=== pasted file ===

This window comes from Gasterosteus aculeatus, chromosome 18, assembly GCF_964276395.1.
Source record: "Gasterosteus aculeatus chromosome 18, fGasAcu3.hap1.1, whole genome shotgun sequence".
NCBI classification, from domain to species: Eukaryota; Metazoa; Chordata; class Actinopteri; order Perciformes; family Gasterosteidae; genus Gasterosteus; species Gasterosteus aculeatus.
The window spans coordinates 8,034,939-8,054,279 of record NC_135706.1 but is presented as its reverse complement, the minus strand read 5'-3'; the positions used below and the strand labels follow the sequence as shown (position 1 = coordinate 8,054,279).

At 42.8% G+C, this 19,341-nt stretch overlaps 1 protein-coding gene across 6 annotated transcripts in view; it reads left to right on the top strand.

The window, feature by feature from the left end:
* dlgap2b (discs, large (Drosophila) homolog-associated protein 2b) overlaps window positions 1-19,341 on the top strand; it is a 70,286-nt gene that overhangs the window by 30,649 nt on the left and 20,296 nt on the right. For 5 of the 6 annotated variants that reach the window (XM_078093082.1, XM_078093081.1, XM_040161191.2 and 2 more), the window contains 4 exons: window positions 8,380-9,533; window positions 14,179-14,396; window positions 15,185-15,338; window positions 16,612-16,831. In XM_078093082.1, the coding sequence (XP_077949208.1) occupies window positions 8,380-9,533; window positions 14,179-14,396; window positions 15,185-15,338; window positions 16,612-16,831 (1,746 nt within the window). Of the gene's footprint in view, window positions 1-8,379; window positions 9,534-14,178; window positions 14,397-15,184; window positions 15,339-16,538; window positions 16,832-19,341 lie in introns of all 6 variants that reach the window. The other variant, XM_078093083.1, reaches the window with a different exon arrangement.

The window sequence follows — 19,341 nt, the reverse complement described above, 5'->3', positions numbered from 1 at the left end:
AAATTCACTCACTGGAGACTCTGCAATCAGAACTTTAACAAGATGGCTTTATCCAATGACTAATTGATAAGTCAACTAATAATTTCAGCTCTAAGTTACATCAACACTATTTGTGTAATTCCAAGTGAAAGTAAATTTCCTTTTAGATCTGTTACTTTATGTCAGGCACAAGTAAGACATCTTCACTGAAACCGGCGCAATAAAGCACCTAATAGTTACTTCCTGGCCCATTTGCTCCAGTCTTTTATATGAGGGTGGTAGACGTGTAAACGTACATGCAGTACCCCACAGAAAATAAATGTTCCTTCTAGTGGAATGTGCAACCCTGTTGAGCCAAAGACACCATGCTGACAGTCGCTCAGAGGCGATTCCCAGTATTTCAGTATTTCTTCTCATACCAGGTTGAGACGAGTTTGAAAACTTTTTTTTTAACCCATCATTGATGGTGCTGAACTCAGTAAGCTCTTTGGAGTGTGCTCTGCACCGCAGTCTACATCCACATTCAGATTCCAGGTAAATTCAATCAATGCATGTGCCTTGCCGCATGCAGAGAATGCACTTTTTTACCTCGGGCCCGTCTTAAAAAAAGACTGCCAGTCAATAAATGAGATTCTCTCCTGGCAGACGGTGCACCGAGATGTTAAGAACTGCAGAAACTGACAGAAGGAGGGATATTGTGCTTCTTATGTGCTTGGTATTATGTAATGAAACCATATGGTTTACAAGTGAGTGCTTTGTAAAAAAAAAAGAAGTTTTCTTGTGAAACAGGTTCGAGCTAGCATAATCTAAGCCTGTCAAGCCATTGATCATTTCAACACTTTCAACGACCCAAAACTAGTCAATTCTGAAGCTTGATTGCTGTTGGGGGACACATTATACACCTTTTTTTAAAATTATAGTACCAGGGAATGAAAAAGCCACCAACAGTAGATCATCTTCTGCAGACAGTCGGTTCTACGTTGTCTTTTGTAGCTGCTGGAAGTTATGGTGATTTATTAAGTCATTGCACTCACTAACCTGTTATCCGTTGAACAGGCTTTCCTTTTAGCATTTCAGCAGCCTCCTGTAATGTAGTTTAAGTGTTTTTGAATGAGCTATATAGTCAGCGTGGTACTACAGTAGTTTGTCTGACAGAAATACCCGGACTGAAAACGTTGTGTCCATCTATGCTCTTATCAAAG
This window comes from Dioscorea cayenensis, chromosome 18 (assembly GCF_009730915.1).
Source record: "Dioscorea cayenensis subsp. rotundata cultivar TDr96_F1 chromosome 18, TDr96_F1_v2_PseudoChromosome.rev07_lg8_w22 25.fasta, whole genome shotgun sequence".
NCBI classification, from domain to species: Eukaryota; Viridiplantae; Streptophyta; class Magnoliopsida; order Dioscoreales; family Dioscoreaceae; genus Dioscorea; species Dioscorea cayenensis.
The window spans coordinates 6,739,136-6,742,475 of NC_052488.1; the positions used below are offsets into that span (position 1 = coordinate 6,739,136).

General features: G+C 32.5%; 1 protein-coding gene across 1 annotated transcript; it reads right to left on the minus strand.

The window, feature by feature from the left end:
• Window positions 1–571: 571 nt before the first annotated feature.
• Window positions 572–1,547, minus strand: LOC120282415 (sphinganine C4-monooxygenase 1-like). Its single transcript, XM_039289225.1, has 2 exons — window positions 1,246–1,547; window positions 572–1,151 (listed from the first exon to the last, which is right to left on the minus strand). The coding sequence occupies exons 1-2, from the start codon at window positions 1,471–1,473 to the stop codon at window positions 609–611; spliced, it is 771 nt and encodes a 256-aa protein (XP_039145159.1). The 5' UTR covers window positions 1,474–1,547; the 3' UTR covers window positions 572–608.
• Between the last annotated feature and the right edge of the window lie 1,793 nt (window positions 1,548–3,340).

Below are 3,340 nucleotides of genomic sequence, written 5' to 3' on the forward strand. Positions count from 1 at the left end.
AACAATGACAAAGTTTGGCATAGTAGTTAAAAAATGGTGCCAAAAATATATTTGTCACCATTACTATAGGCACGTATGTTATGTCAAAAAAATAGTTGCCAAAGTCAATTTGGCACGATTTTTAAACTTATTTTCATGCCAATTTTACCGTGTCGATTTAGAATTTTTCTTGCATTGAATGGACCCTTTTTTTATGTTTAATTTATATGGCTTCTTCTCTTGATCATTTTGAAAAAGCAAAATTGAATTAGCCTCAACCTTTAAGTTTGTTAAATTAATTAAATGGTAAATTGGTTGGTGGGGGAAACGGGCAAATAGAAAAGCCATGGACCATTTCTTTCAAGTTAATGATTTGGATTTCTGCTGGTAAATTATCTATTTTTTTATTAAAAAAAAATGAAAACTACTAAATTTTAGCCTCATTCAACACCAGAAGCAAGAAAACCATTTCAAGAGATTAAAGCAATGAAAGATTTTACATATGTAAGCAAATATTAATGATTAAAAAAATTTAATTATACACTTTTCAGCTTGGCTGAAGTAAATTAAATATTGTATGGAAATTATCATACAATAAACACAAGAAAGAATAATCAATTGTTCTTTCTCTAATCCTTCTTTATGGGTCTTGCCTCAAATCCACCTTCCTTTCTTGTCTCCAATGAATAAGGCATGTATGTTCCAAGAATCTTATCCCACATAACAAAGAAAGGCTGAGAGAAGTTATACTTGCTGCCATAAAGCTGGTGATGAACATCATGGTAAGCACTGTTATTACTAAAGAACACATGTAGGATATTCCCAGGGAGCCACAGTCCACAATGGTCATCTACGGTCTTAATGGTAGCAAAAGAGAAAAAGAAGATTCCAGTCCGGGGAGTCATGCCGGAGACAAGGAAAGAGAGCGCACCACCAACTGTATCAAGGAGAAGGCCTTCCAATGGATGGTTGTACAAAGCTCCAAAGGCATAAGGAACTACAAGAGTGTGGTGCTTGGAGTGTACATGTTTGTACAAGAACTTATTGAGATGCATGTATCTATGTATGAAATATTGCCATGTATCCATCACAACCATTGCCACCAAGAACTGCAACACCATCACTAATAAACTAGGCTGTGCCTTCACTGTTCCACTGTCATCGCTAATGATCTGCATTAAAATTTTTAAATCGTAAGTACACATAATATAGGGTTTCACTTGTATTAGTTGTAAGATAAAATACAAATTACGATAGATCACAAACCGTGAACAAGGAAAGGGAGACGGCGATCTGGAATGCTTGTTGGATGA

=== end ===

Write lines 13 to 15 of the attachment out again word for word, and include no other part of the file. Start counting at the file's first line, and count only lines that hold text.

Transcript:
The window spans coordinates 6,739,136-6,742,475 of NC_052488.1; the positions used below are offsets into that span (position 1 = coordinate 6,739,136).

General features: G+C 32.5%; 1 protein-coding gene across 1 annotated transcript; it reads right to left on the minus strand.

The window, feature by feature from the left end: